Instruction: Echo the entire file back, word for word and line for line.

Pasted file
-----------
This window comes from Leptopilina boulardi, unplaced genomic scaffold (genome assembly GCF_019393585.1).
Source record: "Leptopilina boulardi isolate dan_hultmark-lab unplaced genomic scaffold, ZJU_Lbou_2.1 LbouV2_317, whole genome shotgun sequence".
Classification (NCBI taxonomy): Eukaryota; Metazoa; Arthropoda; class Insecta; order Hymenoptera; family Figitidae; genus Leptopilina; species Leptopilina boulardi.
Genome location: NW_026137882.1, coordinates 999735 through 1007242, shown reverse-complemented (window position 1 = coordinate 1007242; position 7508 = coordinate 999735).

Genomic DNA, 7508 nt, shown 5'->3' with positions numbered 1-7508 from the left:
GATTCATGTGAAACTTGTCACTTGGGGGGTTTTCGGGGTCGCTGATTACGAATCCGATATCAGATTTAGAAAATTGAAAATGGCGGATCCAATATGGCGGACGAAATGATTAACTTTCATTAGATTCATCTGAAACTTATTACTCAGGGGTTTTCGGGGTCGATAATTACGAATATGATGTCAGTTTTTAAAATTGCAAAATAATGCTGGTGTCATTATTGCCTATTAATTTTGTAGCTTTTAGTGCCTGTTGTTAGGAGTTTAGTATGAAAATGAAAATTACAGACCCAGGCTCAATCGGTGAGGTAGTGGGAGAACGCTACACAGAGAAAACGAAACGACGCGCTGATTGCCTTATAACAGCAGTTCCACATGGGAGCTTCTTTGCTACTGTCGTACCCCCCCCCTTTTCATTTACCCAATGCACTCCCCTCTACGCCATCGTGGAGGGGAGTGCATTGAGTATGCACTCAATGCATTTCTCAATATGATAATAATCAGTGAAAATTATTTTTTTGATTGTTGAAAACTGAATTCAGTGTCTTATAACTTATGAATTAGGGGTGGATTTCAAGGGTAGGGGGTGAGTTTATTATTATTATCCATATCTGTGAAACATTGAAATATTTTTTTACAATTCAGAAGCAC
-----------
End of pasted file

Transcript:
This window comes from Leptopilina boulardi, unplaced genomic scaffold (genome assembly GCF_019393585.1).
Source record: "Leptopilina boulardi isolate dan_hultmark-lab unplaced genomic scaffold, ZJU_Lbou_2.1 LbouV2_317, whole genome shotgun sequence".
Classification (NCBI taxonomy): Eukaryota; Metazoa; Arthropoda; class Insecta; order Hymenoptera; family Figitidae; genus Leptopilina; species Leptopilina boulardi.
Genome location: NW_026137882.1, coordinates 999735 through 1007242, shown reverse-complemented (window position 1 = coordinate 1007242; position 7508 = coordinate 999735).

Genomic DNA, 7508 nt, shown 5'->3' with positions numbered 1-7508 from the left:
GATTCATGTGAAACTTGTCACTTGGGGGGTTTTCGGGGTCGCTGATTACGAATCCGATATCAGATTTAGAAAATTGAAAATGGCGGATCCAATATGGCGGACGAAATGATTAACTTTCATTAGATTCATCTGAAACTTATTACTCAGGGGTTTTCGGGGTCGATAATTACGAATATGATGTCAGTTTTTAAAATTGCAAAATAATGCTGGTGTCATTATTGCCTATTAATTTTGTAGCTTTTAGTGCCTGTTGTTAGGAGTTTAGTATGAAAATGAAAATTACAGACCCAGGCTCAATCGGTGAGGTAGTGGGAGAACGCTACACAGAGAAAACGAAACGACGCGCTGATTGCCTTATAACAGCAGTTCCACATGGGAGCTTCTTTGCTACTGTCGTACCCCCCCCCTTTTCATTTACCCAATGCACTCCCCTCTACGCCATCGTGGAGGGGAGTGCATTGAGTATGCACTCAATGCATTTCTCAATATGATAATAATCAGTGAAAATTATTTTTTTGATTGTTGAAAACTGAATTCAGTGTCTTATAACTTATGAATTAGGGGTGGATTTCAAGGGTAGGGGGTGAGTTTATTATTATTATCCATATCTGTGAAACATTGAAATATTTTTTTACAATTCAGAAGCAC